One of the West’s great foreign policy failures of 2021 was the Iran nuclear negotiations, which remained bitterly unresolved as the clock passed midnight.
Having spoken to a number of diplomatic sources on different sides in recent weeks, it is hard to avoid the conclusion that the process has been woefully inept.
Not only has there been a dramatic failure to extract any concessions from Tehran – even a meaningful freeze on progress towards the bomb has remained elusive – but western negotiators have become enveloped themselves in an Asterix-style dust cloud of infighting, competing agendas and tension.
All of this, of course, is a gift to the Iranians, who have entered 2022 in a commanding position.
In truth, the project was all but doomed to begin with. Before he was even elected, Joe Biden telegraphed his desperation to re-enter Obama’s JCPOA deal. ‘The good news is there remains a better way,’ he wrote for CNN. ‘A Biden administration will make it a priority to set Iran policy right.’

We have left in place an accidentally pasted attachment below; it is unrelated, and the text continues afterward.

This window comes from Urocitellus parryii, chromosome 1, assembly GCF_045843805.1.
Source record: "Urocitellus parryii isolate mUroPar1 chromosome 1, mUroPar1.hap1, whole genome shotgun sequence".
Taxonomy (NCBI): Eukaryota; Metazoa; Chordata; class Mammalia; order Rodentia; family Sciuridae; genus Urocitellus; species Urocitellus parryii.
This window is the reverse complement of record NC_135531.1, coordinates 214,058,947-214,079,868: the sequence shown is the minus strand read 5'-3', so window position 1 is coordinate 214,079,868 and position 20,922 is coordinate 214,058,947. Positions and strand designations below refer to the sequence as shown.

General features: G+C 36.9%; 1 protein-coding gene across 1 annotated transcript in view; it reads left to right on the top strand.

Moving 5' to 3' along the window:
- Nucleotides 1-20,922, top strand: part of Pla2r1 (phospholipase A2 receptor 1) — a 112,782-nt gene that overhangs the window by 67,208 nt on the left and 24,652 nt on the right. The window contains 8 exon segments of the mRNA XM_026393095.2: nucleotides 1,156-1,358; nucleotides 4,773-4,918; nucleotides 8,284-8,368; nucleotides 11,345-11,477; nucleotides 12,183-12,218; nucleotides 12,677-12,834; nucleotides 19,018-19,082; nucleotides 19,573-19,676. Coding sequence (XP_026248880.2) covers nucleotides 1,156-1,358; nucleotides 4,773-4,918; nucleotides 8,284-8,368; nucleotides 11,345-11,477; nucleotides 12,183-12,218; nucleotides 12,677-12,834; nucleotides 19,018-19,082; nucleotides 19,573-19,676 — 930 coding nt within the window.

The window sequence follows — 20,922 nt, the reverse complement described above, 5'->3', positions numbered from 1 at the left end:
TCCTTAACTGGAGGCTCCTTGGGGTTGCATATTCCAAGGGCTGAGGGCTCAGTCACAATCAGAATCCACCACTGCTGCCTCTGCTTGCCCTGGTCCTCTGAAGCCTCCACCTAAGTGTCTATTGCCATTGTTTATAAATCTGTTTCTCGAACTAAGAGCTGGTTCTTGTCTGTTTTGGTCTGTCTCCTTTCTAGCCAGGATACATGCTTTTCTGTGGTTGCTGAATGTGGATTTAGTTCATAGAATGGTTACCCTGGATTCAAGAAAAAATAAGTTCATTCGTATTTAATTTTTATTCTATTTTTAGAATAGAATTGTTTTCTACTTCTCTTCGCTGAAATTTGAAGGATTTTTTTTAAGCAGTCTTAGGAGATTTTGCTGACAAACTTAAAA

The President might not have said in so many words that he would bend over backwards for a deal. But the Iranians are skilled at reading between the lines; and so are the senior members of his own administration.
Diplomatic sources have described Robert Malley, the US Special Representative for Iran, who is leading the negotiations in Vienna, as ‘the most dovish official we’ve ever seen’. In fact, the former head of the International Crisis Group – a think-tank devoted to dispute resolution, the very embodiment of the doctrine of softness – has bent over backwards so far that, as one official put it, he now speaks to Tehran from between his legs.